Hatband & Straps
Law Enforcement Insignia
Tie Ornaments & Pins
of the NATIONAL PARK SERVICE
Possibly because the coat was usually worn buttoned
up with the uniform, belts do not appear as an article covered by the
regulations until 1936. Earlier photographs confirm the prior absence of
any standard belt or buckle. Probably the only thing covering belts was
the stipulation that all leather would be cordovan color.
Ranger force at Sequoia
National Park, c.late 1920s. Prior to the 1936 regulations,
belts of all descriptions were worn by rangers. Also note the variety of
ties. Davis & Brooks are wearing unauthorized footwear.
Left to Right: Packard, Lew Davis, Kerr, Williams, Brooks, Cook,
Peck, Dorr, Fry, Alles, Smith, Sprigelmyre, Gibson.
In Office Order No 324, National Park Service Uniform
Regulations, April 13, 1936, a web belt was stipulated. In 1938, Office
Order No. 350 added a leather belt. The order states:
Forestry green, web-waist belt, 1-1/8 inches wide,
with buckle approved by the Director, is prescribed for wear when
breeches are worn with or with out coat.
A-2 LEATHER BELT
Forestry green, 1-1/4 inches wide, with nickel-plated
buckle approved by the Director, is prescribed for wear only when coat
Apparently the original order did not contain the
above description of the leather belt, because on November 10, 1938,
Office Order 350 was amended to include a description and a sketch of
the leather belt. The drawing shows a plain belt with a line tooled all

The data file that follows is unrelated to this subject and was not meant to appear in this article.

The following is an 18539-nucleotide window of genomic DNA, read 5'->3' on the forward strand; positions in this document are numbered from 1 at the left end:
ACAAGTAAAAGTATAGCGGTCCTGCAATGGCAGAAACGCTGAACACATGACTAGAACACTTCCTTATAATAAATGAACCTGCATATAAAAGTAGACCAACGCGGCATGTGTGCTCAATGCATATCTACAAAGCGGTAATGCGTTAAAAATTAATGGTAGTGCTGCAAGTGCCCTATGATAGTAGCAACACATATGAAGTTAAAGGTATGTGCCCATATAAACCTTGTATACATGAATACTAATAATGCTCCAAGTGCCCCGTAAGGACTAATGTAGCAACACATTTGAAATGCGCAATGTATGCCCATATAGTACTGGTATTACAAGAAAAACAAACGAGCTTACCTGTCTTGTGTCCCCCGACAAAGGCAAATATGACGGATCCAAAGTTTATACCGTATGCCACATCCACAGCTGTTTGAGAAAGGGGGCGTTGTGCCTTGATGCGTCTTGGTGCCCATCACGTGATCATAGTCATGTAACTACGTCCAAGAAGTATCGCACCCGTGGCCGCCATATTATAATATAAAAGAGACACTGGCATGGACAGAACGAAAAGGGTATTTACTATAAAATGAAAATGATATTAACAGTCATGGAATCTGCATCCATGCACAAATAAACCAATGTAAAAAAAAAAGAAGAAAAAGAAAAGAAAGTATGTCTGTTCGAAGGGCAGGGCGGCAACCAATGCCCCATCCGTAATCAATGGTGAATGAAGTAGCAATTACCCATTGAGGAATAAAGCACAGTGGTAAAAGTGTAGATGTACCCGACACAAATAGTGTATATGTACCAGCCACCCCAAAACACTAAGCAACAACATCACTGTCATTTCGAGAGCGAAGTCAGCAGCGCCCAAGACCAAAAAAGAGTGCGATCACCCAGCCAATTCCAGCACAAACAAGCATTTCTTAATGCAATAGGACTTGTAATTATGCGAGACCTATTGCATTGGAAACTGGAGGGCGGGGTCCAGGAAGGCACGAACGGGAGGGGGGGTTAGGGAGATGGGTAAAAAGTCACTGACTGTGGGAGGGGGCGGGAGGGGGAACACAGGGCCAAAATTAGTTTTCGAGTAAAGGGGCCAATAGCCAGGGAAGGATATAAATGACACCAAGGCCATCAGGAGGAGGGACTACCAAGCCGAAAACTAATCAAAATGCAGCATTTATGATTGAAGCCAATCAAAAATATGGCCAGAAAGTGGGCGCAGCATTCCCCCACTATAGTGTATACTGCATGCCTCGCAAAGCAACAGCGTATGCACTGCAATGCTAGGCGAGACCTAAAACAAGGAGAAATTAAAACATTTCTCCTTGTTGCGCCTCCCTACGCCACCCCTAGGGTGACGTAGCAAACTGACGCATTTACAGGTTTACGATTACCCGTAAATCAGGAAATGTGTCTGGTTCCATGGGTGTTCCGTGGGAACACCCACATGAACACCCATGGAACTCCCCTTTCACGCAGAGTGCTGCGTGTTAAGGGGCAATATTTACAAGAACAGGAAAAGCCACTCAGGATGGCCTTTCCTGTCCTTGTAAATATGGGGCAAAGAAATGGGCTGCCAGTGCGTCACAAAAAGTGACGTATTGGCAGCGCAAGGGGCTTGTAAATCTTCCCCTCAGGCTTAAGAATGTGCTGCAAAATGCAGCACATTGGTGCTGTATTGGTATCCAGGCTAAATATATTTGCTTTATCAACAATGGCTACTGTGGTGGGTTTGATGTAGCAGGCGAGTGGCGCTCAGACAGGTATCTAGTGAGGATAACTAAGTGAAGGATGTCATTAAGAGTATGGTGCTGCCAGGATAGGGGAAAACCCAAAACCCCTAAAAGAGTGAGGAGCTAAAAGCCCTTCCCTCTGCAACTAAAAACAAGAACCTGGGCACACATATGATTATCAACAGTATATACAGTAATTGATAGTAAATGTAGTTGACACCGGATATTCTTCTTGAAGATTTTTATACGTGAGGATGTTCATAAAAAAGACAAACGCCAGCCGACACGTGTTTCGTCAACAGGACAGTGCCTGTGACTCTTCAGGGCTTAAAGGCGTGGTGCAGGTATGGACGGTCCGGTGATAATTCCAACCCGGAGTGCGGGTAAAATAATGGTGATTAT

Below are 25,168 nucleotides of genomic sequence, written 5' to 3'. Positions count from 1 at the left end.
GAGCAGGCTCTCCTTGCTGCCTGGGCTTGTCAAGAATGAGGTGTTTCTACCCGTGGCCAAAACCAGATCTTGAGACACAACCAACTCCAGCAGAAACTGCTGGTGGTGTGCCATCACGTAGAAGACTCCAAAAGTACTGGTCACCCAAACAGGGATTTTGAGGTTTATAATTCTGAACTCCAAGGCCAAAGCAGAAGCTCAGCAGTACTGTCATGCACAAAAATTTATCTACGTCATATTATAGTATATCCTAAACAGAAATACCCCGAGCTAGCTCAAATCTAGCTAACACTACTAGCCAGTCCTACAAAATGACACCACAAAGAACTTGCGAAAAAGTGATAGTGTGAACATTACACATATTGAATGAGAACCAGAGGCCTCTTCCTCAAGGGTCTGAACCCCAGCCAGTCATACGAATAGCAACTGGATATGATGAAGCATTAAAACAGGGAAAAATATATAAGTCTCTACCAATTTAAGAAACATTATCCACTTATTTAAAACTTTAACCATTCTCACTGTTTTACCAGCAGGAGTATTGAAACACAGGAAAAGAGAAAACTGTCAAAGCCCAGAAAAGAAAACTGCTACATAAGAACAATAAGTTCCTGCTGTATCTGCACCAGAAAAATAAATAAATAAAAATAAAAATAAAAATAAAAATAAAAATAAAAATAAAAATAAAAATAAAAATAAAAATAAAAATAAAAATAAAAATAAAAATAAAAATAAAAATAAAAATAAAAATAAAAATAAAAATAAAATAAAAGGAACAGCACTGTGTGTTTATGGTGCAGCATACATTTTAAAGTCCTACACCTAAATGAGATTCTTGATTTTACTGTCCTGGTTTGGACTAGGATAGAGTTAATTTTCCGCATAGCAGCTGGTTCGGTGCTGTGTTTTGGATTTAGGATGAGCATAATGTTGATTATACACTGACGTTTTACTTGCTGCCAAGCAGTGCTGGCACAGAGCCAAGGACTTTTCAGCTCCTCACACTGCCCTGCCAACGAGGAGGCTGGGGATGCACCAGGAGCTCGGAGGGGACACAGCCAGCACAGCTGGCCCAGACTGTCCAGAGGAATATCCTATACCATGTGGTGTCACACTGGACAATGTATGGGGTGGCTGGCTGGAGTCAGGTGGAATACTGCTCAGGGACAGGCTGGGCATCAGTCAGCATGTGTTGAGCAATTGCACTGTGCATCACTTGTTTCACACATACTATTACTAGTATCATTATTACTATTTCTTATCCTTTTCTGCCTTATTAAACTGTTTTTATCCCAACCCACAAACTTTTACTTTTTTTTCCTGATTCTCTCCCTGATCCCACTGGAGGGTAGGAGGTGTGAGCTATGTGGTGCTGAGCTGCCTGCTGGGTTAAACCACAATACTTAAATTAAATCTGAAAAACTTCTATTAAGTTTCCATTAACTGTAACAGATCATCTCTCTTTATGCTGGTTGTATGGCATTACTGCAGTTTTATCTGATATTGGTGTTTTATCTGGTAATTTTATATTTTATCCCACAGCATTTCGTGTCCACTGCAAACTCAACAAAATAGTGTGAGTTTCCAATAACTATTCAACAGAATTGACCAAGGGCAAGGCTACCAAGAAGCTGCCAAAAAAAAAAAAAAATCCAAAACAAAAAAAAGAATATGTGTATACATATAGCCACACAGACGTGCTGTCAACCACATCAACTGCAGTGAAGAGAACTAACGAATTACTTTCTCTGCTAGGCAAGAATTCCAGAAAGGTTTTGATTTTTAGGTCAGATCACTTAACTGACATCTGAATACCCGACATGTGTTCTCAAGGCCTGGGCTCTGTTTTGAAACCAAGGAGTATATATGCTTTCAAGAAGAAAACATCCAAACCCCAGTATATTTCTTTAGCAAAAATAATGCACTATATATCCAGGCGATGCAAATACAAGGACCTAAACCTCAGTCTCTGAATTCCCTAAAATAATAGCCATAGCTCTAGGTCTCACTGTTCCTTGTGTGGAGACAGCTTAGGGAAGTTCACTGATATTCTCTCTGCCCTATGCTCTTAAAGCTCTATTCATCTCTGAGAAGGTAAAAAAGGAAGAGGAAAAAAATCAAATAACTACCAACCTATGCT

around, approximately 1/8-inch from the edge. It has two retaining
loops, or cinches, for the end of the belt. The buckle was a simple
open-frame, single-loop style. The web belt probably utilized the
standard military type of slip-lock buckle.
Office Order 350 was again revised on April 19, 1939.
This time the web waist belt was eliminated and the color of the leather
belt changed to the standard cordovan color of Park Service leather
goods. The width was also increased to 1-1/2 inches.
Plain leather belt,
1938. Belt was 1-1/4" wide, forestry green in color. Belt
width was increased to 1-1/2" in 1939 and the color changed to cordovan.
NPSA/HFC RG Y55-Office Order 350 (1938) & Office Order 350
Embossed leather belt,
1940. 1-1/2" wide, cordovan color. NPSA/HFC RG Y55-1940
The 1940 uniform regulations brought with them two
additional optional belts. Besides the standard belt, ranger could now
wear a 1/8-inch-thick by 1-1/2-inch-wide belt embossed with a design
similar to the hat band. This belt was of the "billeted" or "western gun
holster" style, which has a secondary narrow belt sewn on top of the
wider main belt. The narrow belt was used to secure the larger one. In
addition, Service employees required to wear side arms could wear a belt
with a strap over the shoulder to support the weight of the weapon if
they desired. This style belt, known as a Sam Browne, was copied from
the British military and used by the U.S. Army as well as law
enforcement agencies. Both of these belts were to be cordovan.
The 1961 uniform regulations changed the embossed
belt. It remained 1-1/2 inches wide, but now the buckle was the full
width of the belt and the "USNPS" was eliminated. This became the
standard belt for the National Park Service and continues to this
Embossed leather belt,
1961. Color, cordovan. NPSA/HFC RG Y55-1961 Uniform
A number of NPS buckles have been suggested or made
over the years, but they are all unofficial and usually not allowed to
be worn with the uniform.